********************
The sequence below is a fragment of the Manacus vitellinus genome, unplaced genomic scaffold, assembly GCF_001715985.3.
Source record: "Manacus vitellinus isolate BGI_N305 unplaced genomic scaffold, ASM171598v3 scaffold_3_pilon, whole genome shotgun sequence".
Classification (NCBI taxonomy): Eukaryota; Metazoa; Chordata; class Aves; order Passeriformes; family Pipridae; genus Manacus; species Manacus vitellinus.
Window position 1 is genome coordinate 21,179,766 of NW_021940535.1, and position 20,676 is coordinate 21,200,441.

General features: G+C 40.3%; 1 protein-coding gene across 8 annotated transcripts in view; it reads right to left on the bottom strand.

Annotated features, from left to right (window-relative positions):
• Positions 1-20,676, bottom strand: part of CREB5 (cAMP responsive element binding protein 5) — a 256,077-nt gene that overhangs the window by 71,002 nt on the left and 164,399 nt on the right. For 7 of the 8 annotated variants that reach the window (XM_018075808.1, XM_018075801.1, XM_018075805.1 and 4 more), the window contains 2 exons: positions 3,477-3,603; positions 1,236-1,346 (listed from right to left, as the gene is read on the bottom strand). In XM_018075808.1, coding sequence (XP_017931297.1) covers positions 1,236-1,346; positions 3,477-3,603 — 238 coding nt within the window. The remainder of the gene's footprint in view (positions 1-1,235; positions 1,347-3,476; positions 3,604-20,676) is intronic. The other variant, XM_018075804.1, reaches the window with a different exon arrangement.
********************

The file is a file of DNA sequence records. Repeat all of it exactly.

The sequence below is a fragment of the Manacus vitellinus genome, unplaced genomic scaffold, assembly GCF_001715985.3.
Source record: "Manacus vitellinus isolate BGI_N305 unplaced genomic scaffold, ASM171598v3 scaffold_3_pilon, whole genome shotgun sequence".
Classification (NCBI taxonomy): Eukaryota; Metazoa; Chordata; class Aves; order Passeriformes; family Pipridae; genus Manacus; species Manacus vitellinus.
Window position 1 is genome coordinate 21,179,766 of NW_021940535.1, and position 20,676 is coordinate 21,200,441.

General features: G+C 40.3%; 1 protein-coding gene across 8 annotated transcripts in view; it reads right to left on the bottom strand.

Annotated features, from left to right (window-relative positions):
• Positions 1-20,676, bottom strand: part of CREB5 (cAMP responsive element binding protein 5) — a 256,077-nt gene that overhangs the window by 71,002 nt on the left and 164,399 nt on the right. For 7 of the 8 annotated variants that reach the window (XM_018075808.1, XM_018075801.1, XM_018075805.1 and 4 more), the window contains 2 exons: positions 3,477-3,603; positions 1,236-1,346 (listed from right to left, as the gene is read on the bottom strand). In XM_018075808.1, coding sequence (XP_017931297.1) covers positions 1,236-1,346; positions 3,477-3,603 — 238 coding nt within the window. The remainder of the gene's footprint in view (positions 1-1,235; positions 1,347-3,476; positions 3,604-20,676) is intronic. The other variant, XM_018075804.1, reaches the window with a different exon arrangement.